@KellenMyers OK, I just didn't want there to be any misunderstanding between us. I'll delete my previous remark. – Michael E2 Sep 1 '14 at 17:31

There are ways to do this with replacement, as comments suggest. However, it can be messy if you're jumping in with a two-variable function. Let's work from the examples to see how it goes:

f'[x] /. f -> (f[g[#]] &)

This makes a substitution from $f'(x)$ where $x=g(x)$ (or, more appropriately, $g(t)$):

f'[t] /. f -> (f[g[#]] &)

This distinction between $x$ and $t$ may be part of the hang-up. It's easy to replace $x$ with other things, like $x=g(t)+h(t)^2$ or the like:

f'[t] /. f -> (f[g[#]+h[#]^2] &)

And so we see Mathematica can do the chain rule and substitute accordingly. But notice what happens if we need two variables now. Say we want to do something with $f(x,y)$ where $x=g(t)+h(t)^2$ and just leave $y$ alone:

D[f[t, y], t] /. f -> (f[g[#]+h[#]^2] &)

We need $f$ to still be a function of $t$ and $y$, but when we plug in, all we get is $t$ because our expression for $f$ in the replacement only has one argument. We can fix it:

D[f[t, y], t] /. f -> (f[g[#]+h[#]^2,y] &)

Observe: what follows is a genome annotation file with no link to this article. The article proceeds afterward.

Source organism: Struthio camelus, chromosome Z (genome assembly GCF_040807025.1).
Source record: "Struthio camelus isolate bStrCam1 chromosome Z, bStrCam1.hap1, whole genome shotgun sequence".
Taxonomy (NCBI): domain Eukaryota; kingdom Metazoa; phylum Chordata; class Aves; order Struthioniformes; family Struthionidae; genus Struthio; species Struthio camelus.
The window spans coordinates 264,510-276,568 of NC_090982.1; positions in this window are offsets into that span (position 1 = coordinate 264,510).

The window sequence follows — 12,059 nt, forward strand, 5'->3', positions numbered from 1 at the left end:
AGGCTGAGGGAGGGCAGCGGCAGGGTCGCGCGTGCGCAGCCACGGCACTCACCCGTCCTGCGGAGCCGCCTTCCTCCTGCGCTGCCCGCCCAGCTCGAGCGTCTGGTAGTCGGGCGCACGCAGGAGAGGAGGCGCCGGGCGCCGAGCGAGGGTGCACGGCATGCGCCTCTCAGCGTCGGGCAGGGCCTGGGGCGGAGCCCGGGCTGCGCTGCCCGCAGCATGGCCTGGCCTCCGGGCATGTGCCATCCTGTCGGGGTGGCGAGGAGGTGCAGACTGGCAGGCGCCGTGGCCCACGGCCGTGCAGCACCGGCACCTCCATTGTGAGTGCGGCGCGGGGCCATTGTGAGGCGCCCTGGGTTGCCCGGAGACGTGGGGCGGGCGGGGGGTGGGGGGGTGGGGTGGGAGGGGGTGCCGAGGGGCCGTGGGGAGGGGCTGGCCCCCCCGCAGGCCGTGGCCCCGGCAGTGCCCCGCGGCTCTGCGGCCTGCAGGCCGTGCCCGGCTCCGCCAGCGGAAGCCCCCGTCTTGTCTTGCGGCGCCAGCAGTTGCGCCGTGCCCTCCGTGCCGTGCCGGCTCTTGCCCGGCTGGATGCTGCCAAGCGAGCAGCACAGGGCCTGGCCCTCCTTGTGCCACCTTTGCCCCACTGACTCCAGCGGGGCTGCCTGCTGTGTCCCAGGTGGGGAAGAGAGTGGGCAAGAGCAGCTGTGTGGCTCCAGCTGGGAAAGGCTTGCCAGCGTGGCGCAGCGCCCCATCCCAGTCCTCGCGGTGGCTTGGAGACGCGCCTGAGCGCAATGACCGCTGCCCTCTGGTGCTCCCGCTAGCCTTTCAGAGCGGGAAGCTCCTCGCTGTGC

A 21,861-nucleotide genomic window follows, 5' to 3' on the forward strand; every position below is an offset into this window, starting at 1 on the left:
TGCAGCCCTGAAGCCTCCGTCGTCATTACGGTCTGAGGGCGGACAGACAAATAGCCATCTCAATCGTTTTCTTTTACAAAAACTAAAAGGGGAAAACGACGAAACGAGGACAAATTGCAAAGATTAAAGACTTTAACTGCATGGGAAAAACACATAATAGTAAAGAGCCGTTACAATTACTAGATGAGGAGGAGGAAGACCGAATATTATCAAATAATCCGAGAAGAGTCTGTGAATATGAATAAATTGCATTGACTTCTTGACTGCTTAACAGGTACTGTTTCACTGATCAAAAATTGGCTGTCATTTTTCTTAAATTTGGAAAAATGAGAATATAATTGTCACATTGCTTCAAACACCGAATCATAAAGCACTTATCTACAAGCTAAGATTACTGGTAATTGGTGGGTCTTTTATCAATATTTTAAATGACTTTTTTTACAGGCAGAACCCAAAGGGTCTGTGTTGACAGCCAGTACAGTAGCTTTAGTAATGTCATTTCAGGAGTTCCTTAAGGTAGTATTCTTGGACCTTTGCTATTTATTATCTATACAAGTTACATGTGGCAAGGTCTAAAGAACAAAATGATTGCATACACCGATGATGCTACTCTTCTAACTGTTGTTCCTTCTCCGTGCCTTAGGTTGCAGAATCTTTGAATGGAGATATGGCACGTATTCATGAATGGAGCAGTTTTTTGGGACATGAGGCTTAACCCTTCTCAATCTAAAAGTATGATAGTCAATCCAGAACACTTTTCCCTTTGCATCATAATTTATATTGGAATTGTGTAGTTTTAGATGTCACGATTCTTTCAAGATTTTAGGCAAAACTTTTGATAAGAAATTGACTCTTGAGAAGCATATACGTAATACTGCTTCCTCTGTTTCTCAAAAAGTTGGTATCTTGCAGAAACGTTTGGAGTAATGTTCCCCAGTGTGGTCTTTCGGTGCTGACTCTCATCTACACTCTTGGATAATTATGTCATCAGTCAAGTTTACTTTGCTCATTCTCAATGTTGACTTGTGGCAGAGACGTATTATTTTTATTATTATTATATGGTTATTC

However, to be completely clear, we are replacing the function f with another function (which we are also calling f). Rather than explicitly state its second input as y, we can infer it as:

f'[t, y] /. f -> (f[g[#1] + h[#1]^2, #2] &)

This is a much safer bet, because how that will work even if I change y (which we want to do momentarily). So to summarize the syntax, you have now f a function of two variables. When you do this change-of-variables replacement using ->, you have to give it an expression that depends on its inputs, which are abstractly given as #1 and #2.

For what you want, you can do the same.

D[f[t, z], t] /. f -> (f[g[#1, #2], h[#1, #2]] &)

That will just return the usual total derivative for $\partial_t f(g(t,z),h(t,z))$. You can make this what you want by making the first input of $f$ instead of $g(t,z)$ use $(1/2)(x_1(t,z)+x_2(t,z))$ and likewise replacing $h(t,z)$ to get:

D[f[t, z], t] /. f -> (f[1/2(x1[#1, #2]+x2[#1,#2]),1/2(x1[#1, #2]-x2[#1,#2])] &)

That seems to be what the general suggestion is in the comments. (I've renamed $x_+$ to x1, $x_-$ to x2, and eventually $\bar{f}$ will be f2.)

Of course, there is more to your expression, and this is where other advice seems to stop. But here is exactly where we might want to be careful. You also want to reassign the partials -- this is the tricky part. We're done the calculus, so we can throw away the t and z a bit:

D[f[t, z], t] /. f -> (f[1/2(x1[#1, #2]+x2[#1,#2]),1/2(x1[#1, #2]-x2[#1,#2])] &)
% /. {x1[t, z] -> x1, x2[t, z] -> x2}

Then we want to get rid of partials, so:

% /. Derivative[1, 0][f][1/2 (x1 + x2), 1/2 (x1 - x2)] :>
 (Derivative[1, 0][f2][x1, x2] +  Derivative[1, 0][f2][x1, x2])
% /. Derivative[0, 1][f][1/2 (x1 + x2), 1/2 (x1 - x2)] :>
 (Derivative[1, 0][f2][x1, x2] - Derivative[0, 1][f2][x1, x2])

There are x1[t,z] floating around because we never got rid of them, so:

% /. Thread[Flatten[D[{x1[t, z], x2[t, z]}, {{t, z}}]] :> {1, 1, 1, -1}]